She had been president of the Interact Club, sponsored by the Lake Shore Rotary, during her senior year at Chesapeake High School. His father was a Rotarian back home in Seattle, Wash.
Together, Michelleand Stephen Cummins became the first husband-and-wife team to join Lake Shore Rotary. And she became the club's first female member.
They hadn't really thought about breaking new ground, Michelle said in a telephone interview. They had started their own business -- P. Cummins Oyster Co. -- and were "trying to get involved in the community," she explained.
Rotary "was a perfect organization for us," she added. "I didn't have a goal to become the first woman Rotary member. It just happened that way."
Rotary International, a service organization of business and professional people, amended its bylaws in 1987 to allow women. But the Lake Shore Rotary had none until last month, when Michelle was inducted.
"It wasn't that we had anythingagainst women," explained Hugh K. Holmes, a spokesman for the group."But she was the first candidate we knew."
Membership rules allowonly one person in a certain business in each chapter, Holmes said. And Michelle's business -- providing oyster growing systems for people with access to water -- is so unusual that she qualified for membership.
But Stephen is an auditor, a field that's a bit more crowded. Fortunately for him, he specializes in internal audits for Alexander & Alexander Inc., and there were no internal auditors in the club.
Both of them were "just what we were looking for," recounted Dr. Randall McLaughlin, the club president who recruited them. "Young members."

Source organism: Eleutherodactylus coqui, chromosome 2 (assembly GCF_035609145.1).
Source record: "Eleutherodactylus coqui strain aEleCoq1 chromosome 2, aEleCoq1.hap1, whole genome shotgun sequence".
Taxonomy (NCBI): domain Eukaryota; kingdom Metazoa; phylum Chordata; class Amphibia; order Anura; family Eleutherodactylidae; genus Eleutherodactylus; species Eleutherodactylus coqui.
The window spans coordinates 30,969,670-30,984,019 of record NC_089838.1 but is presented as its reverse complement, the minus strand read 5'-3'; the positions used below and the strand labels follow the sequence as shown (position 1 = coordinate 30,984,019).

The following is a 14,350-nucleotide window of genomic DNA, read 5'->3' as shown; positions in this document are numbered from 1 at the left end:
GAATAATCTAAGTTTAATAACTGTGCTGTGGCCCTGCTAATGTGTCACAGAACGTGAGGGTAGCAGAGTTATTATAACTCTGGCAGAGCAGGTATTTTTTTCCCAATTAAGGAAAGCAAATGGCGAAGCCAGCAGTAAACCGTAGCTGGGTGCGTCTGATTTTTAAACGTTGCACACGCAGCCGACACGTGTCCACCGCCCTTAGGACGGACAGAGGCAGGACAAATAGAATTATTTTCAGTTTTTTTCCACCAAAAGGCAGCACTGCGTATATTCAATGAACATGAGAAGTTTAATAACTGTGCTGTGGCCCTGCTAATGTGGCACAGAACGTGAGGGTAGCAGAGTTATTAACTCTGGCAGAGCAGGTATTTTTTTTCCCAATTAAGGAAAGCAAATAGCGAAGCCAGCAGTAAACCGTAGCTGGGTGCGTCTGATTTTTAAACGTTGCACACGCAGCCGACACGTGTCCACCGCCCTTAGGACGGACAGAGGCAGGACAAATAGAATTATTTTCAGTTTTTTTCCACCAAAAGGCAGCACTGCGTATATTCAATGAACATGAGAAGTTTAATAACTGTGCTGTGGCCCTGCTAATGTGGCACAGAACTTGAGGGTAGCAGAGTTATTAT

In fact, at 24, they are the youngest members of the club.
"I think the average age is something like 57," Stephen said in an interview. "This club was chartered in 1947, and some of the foundingmembers are still active. They wanted to reach out to somebody younger."
Michelle was asked to speak to the club last fall about her business. And McLaughlin, "being the opportunist that I am," invited both of them to join, he recounted.
"We're always looking for lady members," he said. "And we had two or three prospects in the Pasadenaarea. But it didn't work out."
When Michelle arrived at the meeting at Mount Carmel United Methodist Church on Mountain Road, McLaughlin remembered her from her days as president of the Interact Club eight years ago.
"She was one of the best presidents that club ever had," he said. "She's a fine young lady, and I'm really glad she came in."
Stephen said he is glad the older members have tried to make them feel comfortable, despite their age differences